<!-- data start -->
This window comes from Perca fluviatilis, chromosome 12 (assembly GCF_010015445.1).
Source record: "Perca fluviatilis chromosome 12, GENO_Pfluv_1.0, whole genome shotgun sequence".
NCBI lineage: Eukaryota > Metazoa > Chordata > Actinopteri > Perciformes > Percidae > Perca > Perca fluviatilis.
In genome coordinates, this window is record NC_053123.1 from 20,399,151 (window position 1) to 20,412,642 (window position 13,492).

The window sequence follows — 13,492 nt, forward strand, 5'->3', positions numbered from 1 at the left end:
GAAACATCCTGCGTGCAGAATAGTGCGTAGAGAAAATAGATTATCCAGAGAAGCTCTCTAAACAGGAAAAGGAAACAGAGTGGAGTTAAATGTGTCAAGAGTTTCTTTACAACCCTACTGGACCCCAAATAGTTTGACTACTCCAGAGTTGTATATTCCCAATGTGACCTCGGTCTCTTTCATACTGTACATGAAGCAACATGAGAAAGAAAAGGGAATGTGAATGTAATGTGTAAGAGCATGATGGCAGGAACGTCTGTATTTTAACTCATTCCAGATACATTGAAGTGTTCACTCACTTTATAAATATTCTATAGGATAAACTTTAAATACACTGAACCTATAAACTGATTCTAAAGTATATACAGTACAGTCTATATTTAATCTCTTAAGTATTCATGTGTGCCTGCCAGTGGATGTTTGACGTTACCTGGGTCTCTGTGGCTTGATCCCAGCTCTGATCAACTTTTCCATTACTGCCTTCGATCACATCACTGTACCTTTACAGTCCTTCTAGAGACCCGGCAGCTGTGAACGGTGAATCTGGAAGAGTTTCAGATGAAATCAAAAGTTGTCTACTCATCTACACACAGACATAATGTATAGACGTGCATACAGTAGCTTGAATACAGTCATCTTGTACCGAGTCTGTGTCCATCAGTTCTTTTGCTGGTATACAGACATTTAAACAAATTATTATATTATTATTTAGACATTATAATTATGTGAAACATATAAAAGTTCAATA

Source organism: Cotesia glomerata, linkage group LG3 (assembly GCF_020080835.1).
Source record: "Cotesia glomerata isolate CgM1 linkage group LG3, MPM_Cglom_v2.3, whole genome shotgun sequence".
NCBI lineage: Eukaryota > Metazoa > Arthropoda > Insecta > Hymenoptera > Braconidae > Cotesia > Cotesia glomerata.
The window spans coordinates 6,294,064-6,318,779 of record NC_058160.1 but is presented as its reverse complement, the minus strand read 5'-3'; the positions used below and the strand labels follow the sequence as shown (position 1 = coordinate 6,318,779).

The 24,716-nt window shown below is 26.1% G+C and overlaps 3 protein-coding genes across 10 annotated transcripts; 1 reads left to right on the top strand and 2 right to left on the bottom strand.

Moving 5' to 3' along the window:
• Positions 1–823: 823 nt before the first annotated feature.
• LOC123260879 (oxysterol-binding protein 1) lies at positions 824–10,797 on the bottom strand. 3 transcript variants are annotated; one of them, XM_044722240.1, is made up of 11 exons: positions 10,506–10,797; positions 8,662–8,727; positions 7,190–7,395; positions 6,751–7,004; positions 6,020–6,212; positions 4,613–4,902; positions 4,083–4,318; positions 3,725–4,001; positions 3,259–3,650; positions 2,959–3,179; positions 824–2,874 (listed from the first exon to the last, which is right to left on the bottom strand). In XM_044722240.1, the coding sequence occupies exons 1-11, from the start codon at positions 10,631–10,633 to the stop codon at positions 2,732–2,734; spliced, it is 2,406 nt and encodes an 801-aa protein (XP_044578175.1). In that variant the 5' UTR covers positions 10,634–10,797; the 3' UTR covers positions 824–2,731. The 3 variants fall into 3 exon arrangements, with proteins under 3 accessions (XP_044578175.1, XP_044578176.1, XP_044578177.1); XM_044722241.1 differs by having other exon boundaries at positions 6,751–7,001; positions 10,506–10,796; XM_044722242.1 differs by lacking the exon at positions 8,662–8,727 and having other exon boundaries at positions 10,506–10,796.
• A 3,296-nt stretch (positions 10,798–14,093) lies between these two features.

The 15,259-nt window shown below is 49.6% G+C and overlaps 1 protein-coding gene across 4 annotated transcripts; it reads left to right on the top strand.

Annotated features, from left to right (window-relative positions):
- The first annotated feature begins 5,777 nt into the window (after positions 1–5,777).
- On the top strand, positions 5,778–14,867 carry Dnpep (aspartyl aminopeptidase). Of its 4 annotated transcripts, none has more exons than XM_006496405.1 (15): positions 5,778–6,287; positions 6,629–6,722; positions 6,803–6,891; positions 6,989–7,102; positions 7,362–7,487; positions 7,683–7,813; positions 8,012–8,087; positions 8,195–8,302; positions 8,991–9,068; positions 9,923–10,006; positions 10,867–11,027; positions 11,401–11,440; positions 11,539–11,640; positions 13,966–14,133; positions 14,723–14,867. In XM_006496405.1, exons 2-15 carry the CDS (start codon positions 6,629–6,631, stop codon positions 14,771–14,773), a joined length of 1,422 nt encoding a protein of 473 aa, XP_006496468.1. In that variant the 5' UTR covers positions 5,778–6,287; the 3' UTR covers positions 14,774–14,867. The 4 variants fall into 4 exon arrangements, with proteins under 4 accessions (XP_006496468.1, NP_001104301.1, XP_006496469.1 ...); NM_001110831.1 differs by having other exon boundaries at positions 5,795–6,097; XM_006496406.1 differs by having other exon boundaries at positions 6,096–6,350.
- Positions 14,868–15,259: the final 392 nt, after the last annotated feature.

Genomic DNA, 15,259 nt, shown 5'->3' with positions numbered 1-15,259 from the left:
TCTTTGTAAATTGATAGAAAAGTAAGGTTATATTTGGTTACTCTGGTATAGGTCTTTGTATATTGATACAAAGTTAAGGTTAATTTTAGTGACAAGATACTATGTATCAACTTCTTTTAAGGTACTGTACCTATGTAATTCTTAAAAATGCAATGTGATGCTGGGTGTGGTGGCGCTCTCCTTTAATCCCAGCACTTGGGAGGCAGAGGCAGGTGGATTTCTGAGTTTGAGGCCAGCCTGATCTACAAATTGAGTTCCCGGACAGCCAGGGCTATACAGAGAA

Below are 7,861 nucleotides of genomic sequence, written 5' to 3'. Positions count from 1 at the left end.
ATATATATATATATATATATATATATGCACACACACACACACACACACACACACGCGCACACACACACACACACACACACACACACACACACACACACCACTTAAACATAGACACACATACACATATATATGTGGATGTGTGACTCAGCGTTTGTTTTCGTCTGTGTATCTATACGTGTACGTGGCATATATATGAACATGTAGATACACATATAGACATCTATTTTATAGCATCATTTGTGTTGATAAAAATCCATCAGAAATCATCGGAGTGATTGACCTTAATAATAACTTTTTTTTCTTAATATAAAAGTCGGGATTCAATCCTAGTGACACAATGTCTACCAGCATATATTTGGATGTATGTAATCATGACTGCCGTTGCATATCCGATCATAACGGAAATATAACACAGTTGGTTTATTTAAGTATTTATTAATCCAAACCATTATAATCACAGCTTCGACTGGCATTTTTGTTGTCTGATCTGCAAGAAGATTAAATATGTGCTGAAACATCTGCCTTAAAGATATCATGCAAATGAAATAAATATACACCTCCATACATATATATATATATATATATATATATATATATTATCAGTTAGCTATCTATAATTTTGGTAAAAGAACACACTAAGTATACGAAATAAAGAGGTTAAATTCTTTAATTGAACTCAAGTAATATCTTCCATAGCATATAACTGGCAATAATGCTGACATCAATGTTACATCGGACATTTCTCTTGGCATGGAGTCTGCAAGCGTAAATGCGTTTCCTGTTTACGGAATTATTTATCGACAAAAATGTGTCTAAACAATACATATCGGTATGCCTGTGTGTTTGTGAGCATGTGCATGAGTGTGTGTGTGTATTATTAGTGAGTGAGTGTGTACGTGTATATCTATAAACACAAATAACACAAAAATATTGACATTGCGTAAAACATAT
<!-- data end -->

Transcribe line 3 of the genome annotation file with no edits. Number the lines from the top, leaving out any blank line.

NCBI lineage: Eukaryota > Metazoa > Chordata > Actinopteri > Perciformes > Percidae > Perca > Perca fluviatilis.